Future of Marketing Content: Reflections on the Content2Conversion Conference

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I spent the early part of this week at Demand Gen Report‘s Content2Conversion conference. The event was superbly run, as usual, but I didn’t sense any over-arching pattern until I was literally on my out the door and stopped for one last chat with some colleagues.  Then I knitted together – at least to my own satisfaction – what had seemed to be disconnected observations.

The first strand was the number of systems that offer detailed information about content consumption. Vendors including Highspot, SnapApp, Ceros, Uberflip, and ion interactive all let marketers track customer behaviors within a piece of content – such as how much time is spent on each page or even regions within a page. On reflection, it struck me as amazing that we have this level of detail available, given that just a few years ago marketers couldn’t even tell whether a given piece of content had been looked at. The uses for this information are obvious, including helping marketers to understand which topics are most appealing and giving salespeople insight into the interests of individual prospects. But I wonder how many marketers or content creators are ready to take advantage of this information. Of course, it’s clear that they should. But I suspect most are already overwhelmed by the less precise information available through less advanced technologies. This leaves them with little appetite for still greater detail.

Naturally, my own preferred solution to this technology-created flood of data is still more technology. Some of this involves advanced analytics to extract the significant needles of information from the hayfields of detail, although I don’t recall seeing vendors who do that type of analysis at the show or hearing speakers discuss them. But the more interesting response is to automate content creation and selection directly, using the detailed information to create new content and to send the most appropriate content to each individual. Again, there weren’t many solutions at the show that promised to do this, apart from Captora – which extracts keywords from a company’s Web site and its competitors’ sites, constructs draft landing pages for the most important topics, and deploys them (after some manual polishing) with links to CRM or marketing automation data capture forms. Captora is focused on paid and organic search marketing, so it can’t pick which ads to display to which prospects. But I also chatted with people from Adaptive Campaigns (which did not exhibit), whose system uses rules to generate highly customized programmatic display ads. And, on the way to the airport, I caught up with Idio, another system that automatically analyzes content and picks the best match for each individual – although Idio doesn’t do any content creation or dynamic customization.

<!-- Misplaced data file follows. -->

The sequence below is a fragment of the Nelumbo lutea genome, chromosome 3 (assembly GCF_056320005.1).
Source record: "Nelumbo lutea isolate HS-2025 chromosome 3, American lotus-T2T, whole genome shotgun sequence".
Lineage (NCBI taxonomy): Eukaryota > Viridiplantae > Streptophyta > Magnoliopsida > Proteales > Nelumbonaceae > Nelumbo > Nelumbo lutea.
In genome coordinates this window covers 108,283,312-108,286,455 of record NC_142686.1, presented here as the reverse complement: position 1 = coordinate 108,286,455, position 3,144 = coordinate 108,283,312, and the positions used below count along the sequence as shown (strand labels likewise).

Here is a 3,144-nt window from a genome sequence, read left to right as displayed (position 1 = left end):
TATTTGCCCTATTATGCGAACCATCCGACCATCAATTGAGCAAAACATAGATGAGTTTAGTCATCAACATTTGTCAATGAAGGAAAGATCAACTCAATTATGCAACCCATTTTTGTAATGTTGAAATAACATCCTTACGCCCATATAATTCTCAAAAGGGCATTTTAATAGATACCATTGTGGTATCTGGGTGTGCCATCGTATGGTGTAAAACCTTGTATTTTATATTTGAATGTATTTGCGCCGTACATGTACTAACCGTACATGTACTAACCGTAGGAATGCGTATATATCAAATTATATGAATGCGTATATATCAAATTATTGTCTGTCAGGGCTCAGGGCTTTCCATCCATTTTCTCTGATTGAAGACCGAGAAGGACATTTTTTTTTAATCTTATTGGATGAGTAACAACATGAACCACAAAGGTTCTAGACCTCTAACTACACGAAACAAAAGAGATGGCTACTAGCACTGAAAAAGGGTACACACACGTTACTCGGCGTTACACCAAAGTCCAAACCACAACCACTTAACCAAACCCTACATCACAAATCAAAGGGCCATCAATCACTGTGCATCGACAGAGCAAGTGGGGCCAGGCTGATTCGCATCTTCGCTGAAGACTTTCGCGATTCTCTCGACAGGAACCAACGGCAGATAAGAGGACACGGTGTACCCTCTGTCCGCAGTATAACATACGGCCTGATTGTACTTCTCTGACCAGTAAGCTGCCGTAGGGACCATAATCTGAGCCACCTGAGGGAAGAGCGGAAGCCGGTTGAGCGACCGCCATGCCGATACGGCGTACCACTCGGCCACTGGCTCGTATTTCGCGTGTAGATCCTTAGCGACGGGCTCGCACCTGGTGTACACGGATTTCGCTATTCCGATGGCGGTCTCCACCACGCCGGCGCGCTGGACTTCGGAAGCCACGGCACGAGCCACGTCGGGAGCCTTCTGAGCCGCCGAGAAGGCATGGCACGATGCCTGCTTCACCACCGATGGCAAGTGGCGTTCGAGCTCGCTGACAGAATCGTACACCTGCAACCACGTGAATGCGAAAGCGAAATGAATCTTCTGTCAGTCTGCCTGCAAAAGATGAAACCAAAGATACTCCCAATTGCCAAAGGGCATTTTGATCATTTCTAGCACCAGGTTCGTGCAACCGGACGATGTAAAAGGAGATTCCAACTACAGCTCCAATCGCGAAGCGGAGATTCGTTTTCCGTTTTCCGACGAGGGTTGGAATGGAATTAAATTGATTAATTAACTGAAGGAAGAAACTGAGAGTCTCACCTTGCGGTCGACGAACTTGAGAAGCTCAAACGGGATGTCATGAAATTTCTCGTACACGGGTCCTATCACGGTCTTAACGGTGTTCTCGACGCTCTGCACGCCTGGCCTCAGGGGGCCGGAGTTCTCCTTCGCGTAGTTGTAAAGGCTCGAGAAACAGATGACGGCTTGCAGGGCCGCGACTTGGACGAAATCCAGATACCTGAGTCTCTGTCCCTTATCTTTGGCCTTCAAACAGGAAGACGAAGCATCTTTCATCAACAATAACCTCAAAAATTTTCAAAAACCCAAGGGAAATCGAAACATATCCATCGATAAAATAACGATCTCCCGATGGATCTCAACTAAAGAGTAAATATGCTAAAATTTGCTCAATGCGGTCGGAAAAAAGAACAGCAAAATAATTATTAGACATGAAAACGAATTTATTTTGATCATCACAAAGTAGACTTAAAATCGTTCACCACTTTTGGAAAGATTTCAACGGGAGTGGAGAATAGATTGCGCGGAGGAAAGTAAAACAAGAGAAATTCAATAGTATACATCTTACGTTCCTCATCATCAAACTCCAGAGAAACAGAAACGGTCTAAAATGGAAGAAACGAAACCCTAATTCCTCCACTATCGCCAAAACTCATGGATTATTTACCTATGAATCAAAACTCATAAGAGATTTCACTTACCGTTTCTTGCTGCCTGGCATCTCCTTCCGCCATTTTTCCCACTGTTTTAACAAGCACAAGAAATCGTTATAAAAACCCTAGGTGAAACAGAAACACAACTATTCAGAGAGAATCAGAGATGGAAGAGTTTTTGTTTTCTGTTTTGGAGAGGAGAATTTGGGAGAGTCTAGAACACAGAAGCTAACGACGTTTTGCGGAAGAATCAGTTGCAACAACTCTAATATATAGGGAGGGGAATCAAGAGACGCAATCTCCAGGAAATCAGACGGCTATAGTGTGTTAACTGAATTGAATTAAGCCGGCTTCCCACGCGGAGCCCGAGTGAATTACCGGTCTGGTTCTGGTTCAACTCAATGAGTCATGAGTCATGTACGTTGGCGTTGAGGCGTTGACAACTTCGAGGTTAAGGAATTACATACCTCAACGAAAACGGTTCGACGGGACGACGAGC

As you know from the Machine Intelligence in Marketing Landscape in my last post, I’ve also identified a several other systems that use automated methods to generate and select content. I’ll even predict that machine generated content will be a major trend in the near future – precisely because it’s the only practical way for marketers to take full advantage of the detailed information now available on content consumption.

This connects to another theme that I did actually hear articulated at the conference: the need to move beyond “quality” content to appropriate content. That’s an interesting evolution, since recent discussions have often focused on the challenge marketers face in just getting the volume of content they need for increasingly segmented programs. That requirement hasn’t ended, but I heard more discussion of how to create the right content mix and how to create content that is compelling enough to attract attention. To some extent, this argues against the notion of machine-generated content, which will probably never be better than mediocre and formulaic. But I can easily imagine a world where humans create a few great pieces of tentpole content and use a lot of simple, machine-created messages to feed people to it.  The machine-based messages won’t be brilliant but they’ll be effective because they’re highly tailored to their targets. This tailoring will be enabled by behavioral and intent data, which were also popular topics at the conference.

I also have one other observation, which was totally unexpected (the best type!).  It might be just my imagination, but I think I sensed a bit of overconfidence among marketers about their ability to buy new technology. This is certainly surprising, given that marketers until recently have been more frightened of technology than anything else. I’ll speculate that a new generation of marketers are more comfortable with technology in general and are now reaching positions where they have control over purchasing decisions. Mostly that’s great: the industry can’t advance if marketers are afraid to try new things. But some of these buyers may not realize that they are unfamiliar with the full scope of products available or that deploying complex technology is much harder than signing up for a new software-as-a-service application. Let me be clear that this concern is is based on one conversation I had and one comment that a friend overheard.  So I might be overreacting. Still, it’s something to guard against; overconfidence can lead to cavalier decisions that are just as harmful as indecision based on fear.

Republished with author's permission from original post.

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